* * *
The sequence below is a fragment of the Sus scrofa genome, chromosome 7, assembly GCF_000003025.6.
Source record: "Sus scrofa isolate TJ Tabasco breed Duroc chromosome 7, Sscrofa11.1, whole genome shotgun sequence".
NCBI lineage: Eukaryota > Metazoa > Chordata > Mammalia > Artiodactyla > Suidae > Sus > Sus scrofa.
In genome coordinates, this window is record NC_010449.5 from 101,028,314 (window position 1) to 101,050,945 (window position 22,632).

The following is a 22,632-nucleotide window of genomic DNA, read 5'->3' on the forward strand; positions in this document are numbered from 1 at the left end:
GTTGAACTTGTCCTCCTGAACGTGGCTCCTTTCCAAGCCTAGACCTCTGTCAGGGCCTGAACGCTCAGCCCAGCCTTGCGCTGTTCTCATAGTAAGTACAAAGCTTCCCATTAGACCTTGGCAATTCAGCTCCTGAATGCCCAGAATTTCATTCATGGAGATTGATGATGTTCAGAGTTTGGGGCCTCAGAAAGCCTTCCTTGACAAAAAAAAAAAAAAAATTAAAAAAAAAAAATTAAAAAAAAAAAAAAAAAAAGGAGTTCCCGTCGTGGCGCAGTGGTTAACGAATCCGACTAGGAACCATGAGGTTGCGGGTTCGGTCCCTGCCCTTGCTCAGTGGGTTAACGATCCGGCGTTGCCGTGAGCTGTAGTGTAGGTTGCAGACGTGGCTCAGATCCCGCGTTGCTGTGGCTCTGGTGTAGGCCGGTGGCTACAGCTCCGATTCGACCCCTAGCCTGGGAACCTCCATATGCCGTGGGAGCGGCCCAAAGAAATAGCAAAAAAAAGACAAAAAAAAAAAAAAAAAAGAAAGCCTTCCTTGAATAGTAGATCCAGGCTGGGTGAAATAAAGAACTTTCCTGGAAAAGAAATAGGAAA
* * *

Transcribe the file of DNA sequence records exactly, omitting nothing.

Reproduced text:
The sequence below is a fragment of the Sus scrofa genome, chromosome 7, assembly GCF_000003025.6.
Source record: "Sus scrofa isolate TJ Tabasco breed Duroc chromosome 7, Sscrofa11.1, whole genome shotgun sequence".
NCBI lineage: Eukaryota > Metazoa > Chordata > Mammalia > Artiodactyla > Suidae > Sus > Sus scrofa.
In genome coordinates, this window is record NC_010449.5 from 101,028,314 (window position 1) to 101,050,945 (window position 22,632).

The following is a 22,632-nucleotide window of genomic DNA, read 5'->3' on the forward strand; positions in this document are numbered from 1 at the left end:
GTTGAACTTGTCCTCCTGAACGTGGCTCCTTTCCAAGCCTAGACCTCTGTCAGGGCCTGAACGCTCAGCCCAGCCTTGCGCTGTTCTCATAGTAAGTACAAAGCTTCCCATTAGACCTTGGCAATTCAGCTCCTGAATGCCCAGAATTTCATTCATGGAGATTGATGATGTTCAGAGTTTGGGGCCTCAGAAAGCCTTCCTTGACAAAAAAAAAAAAAAAATTAAAAAAAAAAAATTAAAAAAAAAAAAAAAAAAAGGAGTTCCCGTCGTGGCGCAGTGGTTAACGAATCCGACTAGGAACCATGAGGTTGCGGGTTCGGTCCCTGCCCTTGCTCAGTGGGTTAACGATCCGGCGTTGCCGTGAGCTGTAGTGTAGGTTGCAGACGTGGCTCAGATCCCGCGTTGCTGTGGCTCTGGTGTAGGCCGGTGGCTACAGCTCCGATTCGACCCCTAGCCTGGGAACCTCCATATGCCGTGGGAGCGGCCCAAAGAAATAGCAAAAAAAAGACAAAAAAAAAAAAAAAAAAGAAAGCCTTCCTTGAATAGTAGATCCAGGCTGGGTGAAATAAAGAACTTTCCTGGAAAAGAAATAGGAAA